Uber paid $84m to settle lawsuits and keep drivers as independent contractors

Uber paid $84m to settle lawsuits and keep drivers as independent contractors
Credit: Noel Tock / Flickr

Since its inception, Uber has maintained that the drivers on its platform are freelancers and not employees of the company. That helps the company keep costs low, because it doesn’t have to pay monthly salaries or benefits.

But maintaining the ‘independent contractor’ status of its workforce has cost it a pretty penny. Uber has settled lawsuits in California and Massachusetts by paying $84 million to the 385,000 plaintiffs in two cases brought against it in 2013, over whether its drivers should be classified as employees.

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In concession, the company has promised to work with drivers to create and fund a drivers’ association, but only in the states in which the lawsuits were raised.

The company argues that the outcome is a win for drivers because they retain their flexibility to work on their own terms and also switch to other platforms like Lyft whenever they please.

Uber will also have to pay an additional $16 million if the company goes public and its valuation increases one and a half times from its December 2015 valuation within a year.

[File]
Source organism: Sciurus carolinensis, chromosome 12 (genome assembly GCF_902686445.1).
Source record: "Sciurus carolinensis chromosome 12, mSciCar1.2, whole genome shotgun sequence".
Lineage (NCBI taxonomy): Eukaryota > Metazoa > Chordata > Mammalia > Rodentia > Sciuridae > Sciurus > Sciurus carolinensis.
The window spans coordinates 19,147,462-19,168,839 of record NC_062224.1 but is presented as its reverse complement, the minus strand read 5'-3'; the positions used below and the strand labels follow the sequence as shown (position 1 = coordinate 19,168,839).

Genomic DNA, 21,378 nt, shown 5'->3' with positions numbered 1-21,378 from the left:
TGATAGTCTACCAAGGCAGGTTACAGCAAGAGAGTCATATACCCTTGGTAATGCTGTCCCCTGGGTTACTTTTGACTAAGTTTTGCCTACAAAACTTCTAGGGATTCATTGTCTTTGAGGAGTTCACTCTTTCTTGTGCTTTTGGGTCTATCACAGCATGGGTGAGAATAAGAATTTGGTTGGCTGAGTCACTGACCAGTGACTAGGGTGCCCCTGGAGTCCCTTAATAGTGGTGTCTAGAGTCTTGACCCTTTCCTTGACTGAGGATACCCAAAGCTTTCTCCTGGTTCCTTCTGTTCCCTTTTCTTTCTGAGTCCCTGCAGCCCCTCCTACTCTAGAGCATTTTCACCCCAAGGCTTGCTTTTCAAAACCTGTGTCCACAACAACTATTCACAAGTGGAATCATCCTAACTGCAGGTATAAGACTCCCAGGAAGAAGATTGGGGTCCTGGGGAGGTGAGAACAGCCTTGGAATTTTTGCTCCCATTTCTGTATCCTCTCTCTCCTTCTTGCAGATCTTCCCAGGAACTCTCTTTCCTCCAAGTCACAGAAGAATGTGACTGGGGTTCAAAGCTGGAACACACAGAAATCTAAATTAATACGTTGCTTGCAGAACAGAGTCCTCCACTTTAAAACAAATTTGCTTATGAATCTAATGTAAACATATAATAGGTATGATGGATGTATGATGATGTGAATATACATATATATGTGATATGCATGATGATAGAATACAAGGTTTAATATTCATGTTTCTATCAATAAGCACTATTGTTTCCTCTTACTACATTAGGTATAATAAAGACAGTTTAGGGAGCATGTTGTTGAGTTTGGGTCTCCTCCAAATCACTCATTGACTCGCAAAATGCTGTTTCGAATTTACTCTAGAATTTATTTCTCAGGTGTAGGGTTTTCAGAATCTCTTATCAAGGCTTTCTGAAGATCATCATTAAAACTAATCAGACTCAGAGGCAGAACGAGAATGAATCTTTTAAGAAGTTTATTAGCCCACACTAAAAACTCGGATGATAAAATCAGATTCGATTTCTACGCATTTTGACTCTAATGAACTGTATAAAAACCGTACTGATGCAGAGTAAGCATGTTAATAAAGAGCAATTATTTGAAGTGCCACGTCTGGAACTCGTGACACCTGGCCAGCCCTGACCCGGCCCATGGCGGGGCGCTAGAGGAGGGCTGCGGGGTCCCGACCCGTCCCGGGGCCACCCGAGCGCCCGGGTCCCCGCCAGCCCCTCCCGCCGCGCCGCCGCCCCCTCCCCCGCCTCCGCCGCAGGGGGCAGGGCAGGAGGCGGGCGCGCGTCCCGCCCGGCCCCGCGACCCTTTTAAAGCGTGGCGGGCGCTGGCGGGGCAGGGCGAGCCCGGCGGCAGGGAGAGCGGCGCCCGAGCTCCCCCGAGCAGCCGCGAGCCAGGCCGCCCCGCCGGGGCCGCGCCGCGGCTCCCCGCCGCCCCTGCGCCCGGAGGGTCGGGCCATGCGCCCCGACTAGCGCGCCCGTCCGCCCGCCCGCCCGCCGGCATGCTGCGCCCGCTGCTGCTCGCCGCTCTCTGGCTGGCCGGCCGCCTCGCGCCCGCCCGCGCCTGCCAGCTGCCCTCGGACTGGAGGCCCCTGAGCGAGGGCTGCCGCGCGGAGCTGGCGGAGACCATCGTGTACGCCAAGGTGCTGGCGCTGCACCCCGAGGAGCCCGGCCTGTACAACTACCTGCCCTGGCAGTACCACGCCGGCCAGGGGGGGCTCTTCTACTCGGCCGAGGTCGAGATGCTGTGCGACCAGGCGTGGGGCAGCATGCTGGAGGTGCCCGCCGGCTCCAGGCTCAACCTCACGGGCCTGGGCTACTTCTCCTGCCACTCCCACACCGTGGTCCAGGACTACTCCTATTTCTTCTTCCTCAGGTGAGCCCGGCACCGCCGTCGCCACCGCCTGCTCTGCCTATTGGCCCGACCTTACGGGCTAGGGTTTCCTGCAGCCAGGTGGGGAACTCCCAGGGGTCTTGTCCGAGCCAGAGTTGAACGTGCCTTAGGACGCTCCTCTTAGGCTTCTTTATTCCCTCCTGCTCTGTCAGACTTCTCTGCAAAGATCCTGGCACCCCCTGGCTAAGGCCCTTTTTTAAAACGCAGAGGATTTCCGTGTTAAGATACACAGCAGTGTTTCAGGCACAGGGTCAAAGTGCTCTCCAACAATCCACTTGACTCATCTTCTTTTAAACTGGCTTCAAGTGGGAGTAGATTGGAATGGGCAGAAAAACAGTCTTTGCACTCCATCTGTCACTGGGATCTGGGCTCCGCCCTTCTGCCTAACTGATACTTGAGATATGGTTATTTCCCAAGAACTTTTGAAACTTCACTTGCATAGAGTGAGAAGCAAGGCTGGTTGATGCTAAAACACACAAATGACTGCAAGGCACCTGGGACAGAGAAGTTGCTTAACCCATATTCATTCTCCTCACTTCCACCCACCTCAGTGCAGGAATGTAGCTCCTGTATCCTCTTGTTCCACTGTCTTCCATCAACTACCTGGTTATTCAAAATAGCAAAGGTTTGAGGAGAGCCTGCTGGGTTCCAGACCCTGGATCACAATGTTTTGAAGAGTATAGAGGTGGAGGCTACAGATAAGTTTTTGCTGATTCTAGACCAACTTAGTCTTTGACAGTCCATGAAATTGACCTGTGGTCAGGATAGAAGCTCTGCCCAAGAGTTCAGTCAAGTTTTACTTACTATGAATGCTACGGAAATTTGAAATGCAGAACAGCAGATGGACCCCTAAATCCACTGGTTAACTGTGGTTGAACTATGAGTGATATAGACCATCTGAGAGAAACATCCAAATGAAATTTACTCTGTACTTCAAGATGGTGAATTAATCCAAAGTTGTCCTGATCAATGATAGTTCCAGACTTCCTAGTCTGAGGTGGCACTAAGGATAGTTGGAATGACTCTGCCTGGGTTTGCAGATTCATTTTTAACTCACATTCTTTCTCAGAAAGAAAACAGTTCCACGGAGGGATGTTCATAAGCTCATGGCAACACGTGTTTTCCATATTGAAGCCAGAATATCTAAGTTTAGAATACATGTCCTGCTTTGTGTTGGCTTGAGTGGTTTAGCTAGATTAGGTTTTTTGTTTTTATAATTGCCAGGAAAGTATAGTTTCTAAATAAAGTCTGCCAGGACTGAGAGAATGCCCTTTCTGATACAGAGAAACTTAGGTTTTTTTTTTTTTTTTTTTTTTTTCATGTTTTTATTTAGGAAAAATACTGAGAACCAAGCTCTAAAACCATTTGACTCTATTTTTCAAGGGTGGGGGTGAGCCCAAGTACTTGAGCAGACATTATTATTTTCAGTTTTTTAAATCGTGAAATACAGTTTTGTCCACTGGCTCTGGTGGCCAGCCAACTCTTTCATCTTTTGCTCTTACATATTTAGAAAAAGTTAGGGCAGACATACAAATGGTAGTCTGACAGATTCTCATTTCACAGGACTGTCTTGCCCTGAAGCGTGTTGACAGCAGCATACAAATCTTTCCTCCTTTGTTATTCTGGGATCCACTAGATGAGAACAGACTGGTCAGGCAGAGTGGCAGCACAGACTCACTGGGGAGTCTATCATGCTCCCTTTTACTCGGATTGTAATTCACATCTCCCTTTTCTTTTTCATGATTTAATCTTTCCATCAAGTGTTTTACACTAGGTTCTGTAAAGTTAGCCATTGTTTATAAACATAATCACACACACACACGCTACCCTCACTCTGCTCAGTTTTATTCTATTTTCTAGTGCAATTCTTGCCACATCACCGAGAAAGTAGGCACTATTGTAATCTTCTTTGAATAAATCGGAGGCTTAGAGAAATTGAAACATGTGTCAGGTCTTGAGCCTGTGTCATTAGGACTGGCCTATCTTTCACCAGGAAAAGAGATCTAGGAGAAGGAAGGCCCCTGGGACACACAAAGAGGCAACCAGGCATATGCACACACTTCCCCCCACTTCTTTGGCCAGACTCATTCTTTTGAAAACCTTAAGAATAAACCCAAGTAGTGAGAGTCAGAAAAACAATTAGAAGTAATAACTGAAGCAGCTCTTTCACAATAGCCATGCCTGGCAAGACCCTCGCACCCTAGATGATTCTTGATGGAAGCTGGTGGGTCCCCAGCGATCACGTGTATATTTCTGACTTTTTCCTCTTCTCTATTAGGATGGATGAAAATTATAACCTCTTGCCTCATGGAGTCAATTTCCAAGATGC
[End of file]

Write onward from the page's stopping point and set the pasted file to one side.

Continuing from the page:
In addition, it will create and fund driver’s associations in both states to discuss the issues affecting drivers every quarter.

In a blog post, CEO Travis Kalanick acknowledged that the company hasn’t always worked well with drivers. A first step towards addressing that, he wrote, is a new deactivation policy that will first roll out across the US and later expand to other countries.

If a driver’s rating begins to drop, Uber will now let them know of the complaints they’ve received from passengers. It has also agreed not to deactivate drivers’ profiles if they decline trips too often, as it understands that they might have emergencies or other issues to deal with.

While that sounds like good news for drivers, it’s clear that the settlement is really a victory for Uber. The ability to bring drivers on board without having to bother with hiring processes or pay packages is what has allowed the cab service to grow so rapidly across the globe.

It remains to be seen just how many more times Uber has to prove that this model is indeed better for drivers in other states and countries.

Uber settles cases with concessions, but drivers stay freelancers on The New York Times

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